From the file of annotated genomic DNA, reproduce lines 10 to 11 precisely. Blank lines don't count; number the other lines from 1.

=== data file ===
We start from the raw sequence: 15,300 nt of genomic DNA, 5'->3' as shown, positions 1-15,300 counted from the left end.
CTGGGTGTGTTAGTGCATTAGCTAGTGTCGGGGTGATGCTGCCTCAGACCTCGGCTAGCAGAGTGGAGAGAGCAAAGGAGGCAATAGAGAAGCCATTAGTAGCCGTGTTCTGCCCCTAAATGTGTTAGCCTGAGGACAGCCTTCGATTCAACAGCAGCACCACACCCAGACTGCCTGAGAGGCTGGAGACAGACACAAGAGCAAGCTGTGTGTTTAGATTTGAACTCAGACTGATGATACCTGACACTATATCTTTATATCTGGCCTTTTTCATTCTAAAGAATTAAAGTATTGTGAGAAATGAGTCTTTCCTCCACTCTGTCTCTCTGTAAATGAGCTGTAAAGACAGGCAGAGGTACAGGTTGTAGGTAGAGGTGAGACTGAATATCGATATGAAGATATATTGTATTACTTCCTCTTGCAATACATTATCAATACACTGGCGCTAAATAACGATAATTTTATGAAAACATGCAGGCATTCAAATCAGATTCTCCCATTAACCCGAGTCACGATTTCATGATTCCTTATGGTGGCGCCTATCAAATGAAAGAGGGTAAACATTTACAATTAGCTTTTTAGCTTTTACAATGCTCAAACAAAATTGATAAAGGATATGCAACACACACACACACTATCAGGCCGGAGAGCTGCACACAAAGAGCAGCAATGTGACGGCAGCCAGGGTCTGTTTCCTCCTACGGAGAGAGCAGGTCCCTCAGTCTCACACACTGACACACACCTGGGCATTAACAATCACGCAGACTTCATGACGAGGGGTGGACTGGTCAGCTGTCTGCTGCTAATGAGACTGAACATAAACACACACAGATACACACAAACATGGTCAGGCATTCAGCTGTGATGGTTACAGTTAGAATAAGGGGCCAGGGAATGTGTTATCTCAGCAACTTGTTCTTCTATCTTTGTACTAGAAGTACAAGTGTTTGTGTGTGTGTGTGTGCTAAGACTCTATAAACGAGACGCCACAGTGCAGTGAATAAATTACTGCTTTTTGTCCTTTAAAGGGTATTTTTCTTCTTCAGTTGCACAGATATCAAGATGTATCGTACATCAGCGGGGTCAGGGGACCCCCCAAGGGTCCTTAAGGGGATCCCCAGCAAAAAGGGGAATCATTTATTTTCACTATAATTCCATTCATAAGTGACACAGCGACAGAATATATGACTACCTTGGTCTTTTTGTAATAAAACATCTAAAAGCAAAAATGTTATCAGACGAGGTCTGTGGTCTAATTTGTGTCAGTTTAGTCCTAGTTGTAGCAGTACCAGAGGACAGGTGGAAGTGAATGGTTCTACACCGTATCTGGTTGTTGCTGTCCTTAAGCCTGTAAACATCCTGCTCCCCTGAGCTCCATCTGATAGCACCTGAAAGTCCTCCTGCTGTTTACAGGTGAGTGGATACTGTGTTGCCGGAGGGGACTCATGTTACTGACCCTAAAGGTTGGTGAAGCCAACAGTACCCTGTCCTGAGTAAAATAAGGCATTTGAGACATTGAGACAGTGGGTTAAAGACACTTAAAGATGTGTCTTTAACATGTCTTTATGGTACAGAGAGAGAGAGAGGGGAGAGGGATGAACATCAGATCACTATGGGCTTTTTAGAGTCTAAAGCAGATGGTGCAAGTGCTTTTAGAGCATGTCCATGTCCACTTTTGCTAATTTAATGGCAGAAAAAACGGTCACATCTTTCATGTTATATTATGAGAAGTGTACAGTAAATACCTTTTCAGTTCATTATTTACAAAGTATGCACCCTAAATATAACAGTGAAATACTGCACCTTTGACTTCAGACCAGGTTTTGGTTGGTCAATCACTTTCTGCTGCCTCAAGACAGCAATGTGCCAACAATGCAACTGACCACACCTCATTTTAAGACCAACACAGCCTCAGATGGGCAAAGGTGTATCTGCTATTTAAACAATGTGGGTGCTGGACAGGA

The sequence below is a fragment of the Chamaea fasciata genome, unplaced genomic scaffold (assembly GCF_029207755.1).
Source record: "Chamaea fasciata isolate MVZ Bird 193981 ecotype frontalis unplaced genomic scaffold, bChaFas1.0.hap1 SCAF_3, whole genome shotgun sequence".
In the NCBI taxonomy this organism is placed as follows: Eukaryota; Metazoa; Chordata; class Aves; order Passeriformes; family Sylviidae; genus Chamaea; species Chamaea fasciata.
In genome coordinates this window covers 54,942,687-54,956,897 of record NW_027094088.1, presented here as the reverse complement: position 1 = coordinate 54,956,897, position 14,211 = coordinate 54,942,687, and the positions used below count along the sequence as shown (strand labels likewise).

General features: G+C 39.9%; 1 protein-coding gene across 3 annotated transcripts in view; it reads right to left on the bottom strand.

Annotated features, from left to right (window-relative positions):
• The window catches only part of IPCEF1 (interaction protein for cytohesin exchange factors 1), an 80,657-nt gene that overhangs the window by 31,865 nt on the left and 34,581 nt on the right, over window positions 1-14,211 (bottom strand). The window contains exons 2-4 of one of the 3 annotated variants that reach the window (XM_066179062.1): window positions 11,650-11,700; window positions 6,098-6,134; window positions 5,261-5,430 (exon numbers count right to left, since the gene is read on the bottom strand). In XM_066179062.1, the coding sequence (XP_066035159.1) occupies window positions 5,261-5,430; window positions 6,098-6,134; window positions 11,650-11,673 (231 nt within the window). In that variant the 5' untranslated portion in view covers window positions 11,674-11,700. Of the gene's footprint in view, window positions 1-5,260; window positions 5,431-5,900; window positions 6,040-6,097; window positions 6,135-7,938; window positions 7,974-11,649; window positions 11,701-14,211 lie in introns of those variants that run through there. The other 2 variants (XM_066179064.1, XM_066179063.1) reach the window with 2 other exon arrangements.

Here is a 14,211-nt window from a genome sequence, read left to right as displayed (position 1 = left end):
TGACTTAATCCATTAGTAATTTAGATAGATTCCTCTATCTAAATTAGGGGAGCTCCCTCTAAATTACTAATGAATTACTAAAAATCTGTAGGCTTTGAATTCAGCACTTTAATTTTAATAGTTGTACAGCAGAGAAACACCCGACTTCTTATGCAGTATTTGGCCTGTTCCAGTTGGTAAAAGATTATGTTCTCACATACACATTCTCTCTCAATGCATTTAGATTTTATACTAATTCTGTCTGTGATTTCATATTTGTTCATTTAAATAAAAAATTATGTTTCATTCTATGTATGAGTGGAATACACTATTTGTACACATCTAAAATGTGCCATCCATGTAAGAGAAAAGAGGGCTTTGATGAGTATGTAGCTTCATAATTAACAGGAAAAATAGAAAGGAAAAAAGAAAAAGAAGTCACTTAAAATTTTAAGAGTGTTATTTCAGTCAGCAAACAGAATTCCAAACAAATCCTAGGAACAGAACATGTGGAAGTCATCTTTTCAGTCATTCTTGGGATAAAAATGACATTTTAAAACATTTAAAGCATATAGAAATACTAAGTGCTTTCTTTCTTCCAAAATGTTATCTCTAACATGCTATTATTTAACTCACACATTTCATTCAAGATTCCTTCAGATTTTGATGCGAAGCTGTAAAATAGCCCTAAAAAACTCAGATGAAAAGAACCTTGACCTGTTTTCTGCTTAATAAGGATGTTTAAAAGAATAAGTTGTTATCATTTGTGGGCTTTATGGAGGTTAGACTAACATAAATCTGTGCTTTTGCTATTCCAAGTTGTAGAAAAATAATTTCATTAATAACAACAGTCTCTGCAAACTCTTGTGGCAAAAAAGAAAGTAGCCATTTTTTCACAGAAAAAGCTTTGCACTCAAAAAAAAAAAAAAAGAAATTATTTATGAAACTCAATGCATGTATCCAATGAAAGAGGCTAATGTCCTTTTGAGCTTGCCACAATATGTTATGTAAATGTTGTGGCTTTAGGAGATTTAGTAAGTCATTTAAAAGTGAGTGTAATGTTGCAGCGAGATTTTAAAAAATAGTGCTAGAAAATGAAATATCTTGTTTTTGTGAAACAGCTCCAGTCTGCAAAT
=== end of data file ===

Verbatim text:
Here is a 14,211-nt window from a genome sequence, read left to right as displayed (position 1 = left end):
TGACTTAATCCATTAGTAATTTAGATAGATTCCTCTATCTAAATTAGGGGAGCTCCCTCTAAATTACTAATGAATTACTAAAAATCTGTAGGCTTTGAATTCAGCACTTTAATTTTAATAGTTGTACAGCAGAGAAACACCCGACTTCTTATGCAGTATTTGGCCTGTTCCAGTTGGTAAAAGATTATGTTCTCACATACACATTCTCTCTCAATGCATTTAGATTTTATACTAATTCTGTCTGTGATTTCATATTTGTTCATTTAAATAAAAAATTATGTTTCATTCTATGTATGAGTGGAATACACTATTTGTACACATCTAAAATGTGCCATCCATGTAAGAGAAAAGAGGGCTTTGATGAGTATGTAGCTTCATAATTAACAGGAAAAATAGAAAGGAAAAAAGAAAAAGAAGTCACTTAAAATTTTAAGAGTGTTATTTCAGTCAGCAAACAGAATTCCAAACAAATCCTAGGAACAGAACATGTGGAAGTCATCTTTTCAGTCATTCTTGGGATAAAAATGACATTTTAAAACATTTAAAGCATATAGAAATACTAAGTGCTTTCTTTCTTCCAAAATGTTATCTCTAACATGCTATTATTTAACTCACACATTTCATTCAAGATTCCTTCAGATTTTGATGCGAAGCTGTAAAATAGCCCTAAAAAACTCAGATGAAAAGAACCTTGACCTGTTTTCTGCTTAATAAGGATGTTTAAAAGAATAAGTTGTTATCATTTGTGGGCTTTATGGAGGTTAGACTAACATAAATCTGTGCTTTTGCTATTCCAAGTTGTAGAAAAATAATTTCATTAATAACAACAGTCTCTGCAAACTCTTGTGGCAAAAAAGAAAGTAGCCATTTTTTCACAGAAAAAGCTTTGCACTCAAAAAAAAAAAAAAAGAAATTATTTATGAAACTCAATGCATGTATCCAATGAAAGAGGCTAATGTCCTTTTGAGCTTGCCACAATATGTTATGTAAATGTTGTGGCTTTAGGAGATTTAGTAAGTCATTTAAAAGTGAGTGTAATGTTGCAGCGAGATTTTAAAAAATAGTGCTAGAAAATGAAATATCTTGTTTTTGTGAAACAGCTCCAGTCTGCAAAT